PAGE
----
St. Joseph County Public Library, South Bend, IN

Building Civic Data Community Partnerships
Partner organizations: City of South Bend, University of Notre Dame, Enfocus inc.
St. Joseph County Public Library worked with local government and university partners to assess the data capacity of community organizations in the region. Informed by a survey of local nonprofits, they produced a comprehensive report highlighting challenges these organizations face in using and accessing data. The project underlined the importance of regular discussions between community partners and those -- such as libraries -- who wish to support their data needs. Through this effort the team came to recognize the barriers the organizations are facing were less likely related to accessing data but to time and staff capacity to use the data. Next steps include facilitating recurring community conversations and building focused trainings to meet community needs.
South Bend, Indiana, has one of the highest concentration of nonprofit organizations of any city in the United States. While South Bend has a strong nonprofit network that can provide robust services, these resources are often under-organized. The local universities and engaged philanthropic sector provide a significant amount of potential support for these organizations, whose data needs, prior to the commencement of this grant, were poorly understood.
The St. Joseph County Public Library, the City of South Bend, and the University of Notre Dame partnered to assess the data capacity of mission-driven community organizations through survey and interviews. The Library was the overall champion of the project. It led communication and outreach to local nonprofits, was an active participant in the interview process, and facilitated the survey data collection. EnFocus Inc - a non-profit with a data intermediary role was the subcontractor the city used to organize the project and do the surveys/focus groups.
The goal of the needs assessment was primarily to understand what data the local community groups want access to and what skills they need to utilize this information. The assessment was done in multiple steps. First, a survey was conducted with a total of 65 out of 141 respondents from the nonprofit sector. The second step was a series of targeted interviews with 10 different organizations that responded to the initial survey to further explore their responses and their direct needs. Following this process, a comprehensive report was produced illustrating the current state of the data ecosystem in South Bend, Indiana.
The report discusses current tools, software, or programs used by organizations to capture, store, analyze, and share data. Additionally, it highlights the challenges—employee skills, financial barriers, or time management— organizations have with being able to use or access data successfully. The information gathered in this report will be shared and utilized in the final stage of the project at a Data User Roundtable event. The goal of this event will be to deepen community partnerships and craft programming to be offered by the Library and the City to fill the identified data needs of the local community.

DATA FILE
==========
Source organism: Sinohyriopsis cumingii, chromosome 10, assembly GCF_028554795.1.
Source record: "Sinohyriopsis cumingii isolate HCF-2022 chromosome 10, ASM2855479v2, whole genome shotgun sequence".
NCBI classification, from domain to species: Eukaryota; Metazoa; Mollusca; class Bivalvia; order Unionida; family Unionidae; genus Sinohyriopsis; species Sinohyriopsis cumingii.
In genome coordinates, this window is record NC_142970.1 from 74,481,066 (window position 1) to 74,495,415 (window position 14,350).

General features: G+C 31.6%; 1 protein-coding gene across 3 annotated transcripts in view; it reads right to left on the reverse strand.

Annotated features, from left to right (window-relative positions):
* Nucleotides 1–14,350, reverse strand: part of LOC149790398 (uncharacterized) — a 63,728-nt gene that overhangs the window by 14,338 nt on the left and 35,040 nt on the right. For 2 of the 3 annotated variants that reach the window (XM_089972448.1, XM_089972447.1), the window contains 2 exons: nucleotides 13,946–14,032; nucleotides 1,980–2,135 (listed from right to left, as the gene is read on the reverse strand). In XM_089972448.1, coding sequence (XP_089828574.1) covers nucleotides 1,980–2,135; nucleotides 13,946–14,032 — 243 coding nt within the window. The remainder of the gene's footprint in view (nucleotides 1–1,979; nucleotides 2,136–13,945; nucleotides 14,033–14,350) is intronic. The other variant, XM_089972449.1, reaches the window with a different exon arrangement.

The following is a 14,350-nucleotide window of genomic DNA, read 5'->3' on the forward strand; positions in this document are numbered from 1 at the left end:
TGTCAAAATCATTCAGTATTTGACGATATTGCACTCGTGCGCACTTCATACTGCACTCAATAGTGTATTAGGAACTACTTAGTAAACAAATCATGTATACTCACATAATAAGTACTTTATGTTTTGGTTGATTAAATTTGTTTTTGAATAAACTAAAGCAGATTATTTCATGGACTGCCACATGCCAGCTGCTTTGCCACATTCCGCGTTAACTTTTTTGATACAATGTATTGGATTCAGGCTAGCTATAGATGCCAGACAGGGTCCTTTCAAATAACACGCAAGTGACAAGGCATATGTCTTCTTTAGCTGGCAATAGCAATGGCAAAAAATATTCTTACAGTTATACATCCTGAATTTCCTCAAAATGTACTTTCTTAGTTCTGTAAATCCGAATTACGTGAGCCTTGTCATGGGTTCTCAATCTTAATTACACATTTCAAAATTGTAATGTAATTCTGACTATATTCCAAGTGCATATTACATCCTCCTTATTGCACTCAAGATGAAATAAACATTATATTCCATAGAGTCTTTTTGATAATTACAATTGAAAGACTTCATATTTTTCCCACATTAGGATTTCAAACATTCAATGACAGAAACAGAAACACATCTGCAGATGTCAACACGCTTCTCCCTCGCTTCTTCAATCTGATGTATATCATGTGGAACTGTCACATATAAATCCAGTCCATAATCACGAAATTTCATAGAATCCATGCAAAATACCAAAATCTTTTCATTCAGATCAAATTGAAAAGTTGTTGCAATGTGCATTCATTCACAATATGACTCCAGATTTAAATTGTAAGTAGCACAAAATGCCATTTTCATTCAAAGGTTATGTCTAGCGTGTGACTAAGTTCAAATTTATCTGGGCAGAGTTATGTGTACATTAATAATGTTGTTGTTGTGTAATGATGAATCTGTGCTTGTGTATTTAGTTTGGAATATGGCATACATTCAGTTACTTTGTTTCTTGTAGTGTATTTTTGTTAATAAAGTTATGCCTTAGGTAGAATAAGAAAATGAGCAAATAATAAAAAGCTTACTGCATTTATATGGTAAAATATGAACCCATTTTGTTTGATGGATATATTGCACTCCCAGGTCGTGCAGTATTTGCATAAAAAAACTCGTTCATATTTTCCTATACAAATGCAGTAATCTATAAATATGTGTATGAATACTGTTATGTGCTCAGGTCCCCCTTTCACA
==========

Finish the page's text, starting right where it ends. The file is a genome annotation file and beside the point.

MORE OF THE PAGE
Due to COVID-19, the project experienced several pivots. Once we were able to approach our target audience of nonprofit organizations the need to conduct interviews via web based video conferencing software may have been a barrier to some institutions. Additionally, not being able to host an in person event likely decreased participation.
The principal impact of this project has been highlighting the specific needs and instruction required by local nonprofits. The survey prompted organizations to think critically about the use of data and how it can positively impact operations. Existing programs have been identified within partner organizations that can be expanded or adapted to fit the needs highlighted through this project. An example would be to build on the training currently available through the public library around lifelong learning and coding. However, the needs assessment also made clear the need for trainings not currently offered. Newly formed partnerships have been identified to meet these needs or help to bridge organizational gaps in working with data.

A central lesson learned is the intentional practice of having regular discussions with community partners or other service providers.

A central lesson learned is the intentional practice of having regular discussions with community partners or other service providers. The team's expectations of local nonprofits and service provider data needs were not fully accurate. Project partners initially believed the best approach to further support these organizations was to release more information and data. However, half of respondents either expressed no desire for acquiring additional data or did not respond to the question about this question in the survey. Instead, respondents identified top challenges as staff lacking necessary skills and a lack of time or resources to dedicate to working with their data. Data visualization and data storytelling were identified as most desired skills, followed by advanced data analysis, and data management, storage, and retrieval. These insights about mission-driven organizations in the South Bend area provide focus areas to explore during the Data User Roundtable event.
This project has positioned the library and all project partners to better address community needs. Next steps involve convening a series of roundtable events and building out programming through the Library and the City's Technology Resource Center that will address the community's most pertinent data needs. The long term vision of these programs is to fill the technical assistance and data training gaps for mission-driven institutions in our region.